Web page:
Taxes are a fact of life, and an extremely important consideration when considering a dental practice transition or sale. Let’s explore some potential tax mitigation strategies to consider.
If you are incorporated, sale of the stock in your corporation to the dental practice buyer can potentially yield you the greatest tax savings, because the sale of stock is almost exclusively taxed at the lower fixed capital gains rate as compared to the higher, tiered ordinary income rates.
The IRS requires the total price of a dental practice for sale to be allocated to the various types of assets being sold and that the allocation be made according to the fair market value of the assets. As a general rule, the tangible assets are taxed as ordinary income above basis, and the intangible assets are taxed as capital gains.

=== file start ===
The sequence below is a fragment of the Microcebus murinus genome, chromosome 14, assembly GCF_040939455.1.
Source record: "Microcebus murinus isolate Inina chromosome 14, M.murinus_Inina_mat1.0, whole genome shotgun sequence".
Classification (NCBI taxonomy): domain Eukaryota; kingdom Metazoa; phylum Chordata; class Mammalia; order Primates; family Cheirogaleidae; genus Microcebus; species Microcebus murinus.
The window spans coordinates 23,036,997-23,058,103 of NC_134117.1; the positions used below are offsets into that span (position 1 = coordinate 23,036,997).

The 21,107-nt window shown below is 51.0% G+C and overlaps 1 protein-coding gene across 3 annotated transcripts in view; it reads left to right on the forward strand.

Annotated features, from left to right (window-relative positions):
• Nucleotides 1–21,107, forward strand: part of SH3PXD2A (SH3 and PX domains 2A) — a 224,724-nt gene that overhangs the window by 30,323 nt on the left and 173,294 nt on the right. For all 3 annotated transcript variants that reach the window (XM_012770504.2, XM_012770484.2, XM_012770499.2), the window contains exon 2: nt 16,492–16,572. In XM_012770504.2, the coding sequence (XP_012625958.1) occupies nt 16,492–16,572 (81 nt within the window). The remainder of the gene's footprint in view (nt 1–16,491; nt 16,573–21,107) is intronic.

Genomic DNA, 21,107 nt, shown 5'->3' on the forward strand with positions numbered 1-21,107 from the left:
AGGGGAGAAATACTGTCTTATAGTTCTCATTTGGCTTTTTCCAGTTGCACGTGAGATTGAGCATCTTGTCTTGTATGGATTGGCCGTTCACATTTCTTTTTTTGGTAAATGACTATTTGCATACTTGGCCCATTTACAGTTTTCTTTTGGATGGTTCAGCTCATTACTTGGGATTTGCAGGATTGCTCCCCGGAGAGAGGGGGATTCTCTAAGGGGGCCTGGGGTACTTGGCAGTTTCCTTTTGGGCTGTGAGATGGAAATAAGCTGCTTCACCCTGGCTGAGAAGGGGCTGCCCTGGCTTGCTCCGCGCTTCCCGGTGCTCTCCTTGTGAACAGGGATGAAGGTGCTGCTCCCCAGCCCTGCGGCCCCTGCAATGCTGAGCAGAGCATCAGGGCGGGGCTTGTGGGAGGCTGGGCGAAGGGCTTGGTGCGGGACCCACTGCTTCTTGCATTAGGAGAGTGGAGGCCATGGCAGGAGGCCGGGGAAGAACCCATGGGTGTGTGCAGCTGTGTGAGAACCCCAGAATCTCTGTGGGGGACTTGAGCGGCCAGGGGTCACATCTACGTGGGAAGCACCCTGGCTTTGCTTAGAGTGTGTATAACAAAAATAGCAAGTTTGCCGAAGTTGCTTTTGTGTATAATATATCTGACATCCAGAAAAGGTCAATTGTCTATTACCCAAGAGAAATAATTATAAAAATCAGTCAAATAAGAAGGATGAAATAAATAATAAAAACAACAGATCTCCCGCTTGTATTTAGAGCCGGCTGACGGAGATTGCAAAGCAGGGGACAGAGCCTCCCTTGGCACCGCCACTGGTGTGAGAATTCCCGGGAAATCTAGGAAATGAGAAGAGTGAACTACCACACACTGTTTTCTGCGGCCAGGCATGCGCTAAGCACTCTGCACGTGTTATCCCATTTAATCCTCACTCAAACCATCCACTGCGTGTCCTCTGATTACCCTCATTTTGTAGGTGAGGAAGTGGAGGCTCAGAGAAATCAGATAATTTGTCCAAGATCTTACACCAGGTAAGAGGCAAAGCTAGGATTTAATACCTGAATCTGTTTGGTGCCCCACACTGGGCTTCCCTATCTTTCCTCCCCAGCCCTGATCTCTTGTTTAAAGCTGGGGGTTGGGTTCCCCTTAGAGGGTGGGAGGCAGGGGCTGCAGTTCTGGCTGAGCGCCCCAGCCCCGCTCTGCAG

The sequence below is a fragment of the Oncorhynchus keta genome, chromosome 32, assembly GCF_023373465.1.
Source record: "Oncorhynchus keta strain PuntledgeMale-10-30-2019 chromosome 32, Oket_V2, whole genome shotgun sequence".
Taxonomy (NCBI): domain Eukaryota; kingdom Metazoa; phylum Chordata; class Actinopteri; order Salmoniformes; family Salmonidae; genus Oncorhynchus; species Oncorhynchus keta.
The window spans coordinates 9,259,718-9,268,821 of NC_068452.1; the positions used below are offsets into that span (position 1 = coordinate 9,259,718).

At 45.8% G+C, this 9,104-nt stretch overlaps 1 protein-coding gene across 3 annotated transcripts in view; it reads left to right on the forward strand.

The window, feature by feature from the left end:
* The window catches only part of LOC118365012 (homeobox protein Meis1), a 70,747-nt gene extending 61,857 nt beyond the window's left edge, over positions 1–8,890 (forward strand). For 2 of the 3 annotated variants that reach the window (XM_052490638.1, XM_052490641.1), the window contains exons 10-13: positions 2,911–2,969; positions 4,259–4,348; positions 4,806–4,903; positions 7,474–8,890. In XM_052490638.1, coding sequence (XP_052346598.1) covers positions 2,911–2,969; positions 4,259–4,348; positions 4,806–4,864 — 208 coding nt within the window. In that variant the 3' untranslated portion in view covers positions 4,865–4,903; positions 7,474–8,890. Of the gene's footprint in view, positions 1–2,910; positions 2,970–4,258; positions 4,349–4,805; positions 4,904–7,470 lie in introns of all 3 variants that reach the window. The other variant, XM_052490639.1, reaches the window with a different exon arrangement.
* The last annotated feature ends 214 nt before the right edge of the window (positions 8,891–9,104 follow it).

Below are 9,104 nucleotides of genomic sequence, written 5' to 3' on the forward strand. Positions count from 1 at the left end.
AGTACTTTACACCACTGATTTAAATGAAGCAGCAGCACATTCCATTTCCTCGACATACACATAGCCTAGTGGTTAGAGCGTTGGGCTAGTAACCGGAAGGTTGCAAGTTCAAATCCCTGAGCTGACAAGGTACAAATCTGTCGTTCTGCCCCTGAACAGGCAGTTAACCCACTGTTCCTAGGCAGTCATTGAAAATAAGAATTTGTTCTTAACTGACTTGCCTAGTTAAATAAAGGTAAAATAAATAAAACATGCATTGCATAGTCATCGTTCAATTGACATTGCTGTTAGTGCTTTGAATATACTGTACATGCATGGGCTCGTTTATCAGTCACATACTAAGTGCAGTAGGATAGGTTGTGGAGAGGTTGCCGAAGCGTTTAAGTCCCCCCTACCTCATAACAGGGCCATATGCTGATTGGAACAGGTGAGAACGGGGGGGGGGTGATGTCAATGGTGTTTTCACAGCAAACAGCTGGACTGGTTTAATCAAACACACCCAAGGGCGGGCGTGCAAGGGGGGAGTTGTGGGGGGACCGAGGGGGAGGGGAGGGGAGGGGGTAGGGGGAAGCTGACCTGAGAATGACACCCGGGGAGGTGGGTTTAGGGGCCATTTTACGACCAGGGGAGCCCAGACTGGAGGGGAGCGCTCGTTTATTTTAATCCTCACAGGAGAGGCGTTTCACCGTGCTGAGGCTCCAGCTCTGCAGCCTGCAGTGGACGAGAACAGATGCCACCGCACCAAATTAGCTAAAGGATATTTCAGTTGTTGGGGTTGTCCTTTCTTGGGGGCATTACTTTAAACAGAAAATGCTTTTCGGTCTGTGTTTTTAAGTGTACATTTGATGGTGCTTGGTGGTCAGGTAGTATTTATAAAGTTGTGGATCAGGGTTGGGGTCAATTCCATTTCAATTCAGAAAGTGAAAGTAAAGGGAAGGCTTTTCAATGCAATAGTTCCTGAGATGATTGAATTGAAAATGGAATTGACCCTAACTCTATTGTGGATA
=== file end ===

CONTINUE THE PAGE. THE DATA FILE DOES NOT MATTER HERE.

CARRY BACK A NOTE
Sellers frequently ask us, “Won’t I save on taxes if I self-finance part or all of the sales price (i.e., carry back a promissory note from the buyer)?” The answer is, “No, but maybe . . .”
The tax associated with recapture over basis on the sale of tangible assets will be determined by your ordinary income tax bracket in the year of the sale. If you are planning to retire after the sale of your practice and, consequently, will have a drop in your ordinary income level, it may behoove you to strategically time the sale of your practice until after the start of the next tax year.
“C” CORPORATION CONSIDERATION
If you are currently incorporated and being taxed as a regular “C” Corporation, the sale of goodwill by your corporation will likely be subject to double taxation once as capital gains inside your corporation and then again as ordinary income when paid as a distribution to the shareholder(s).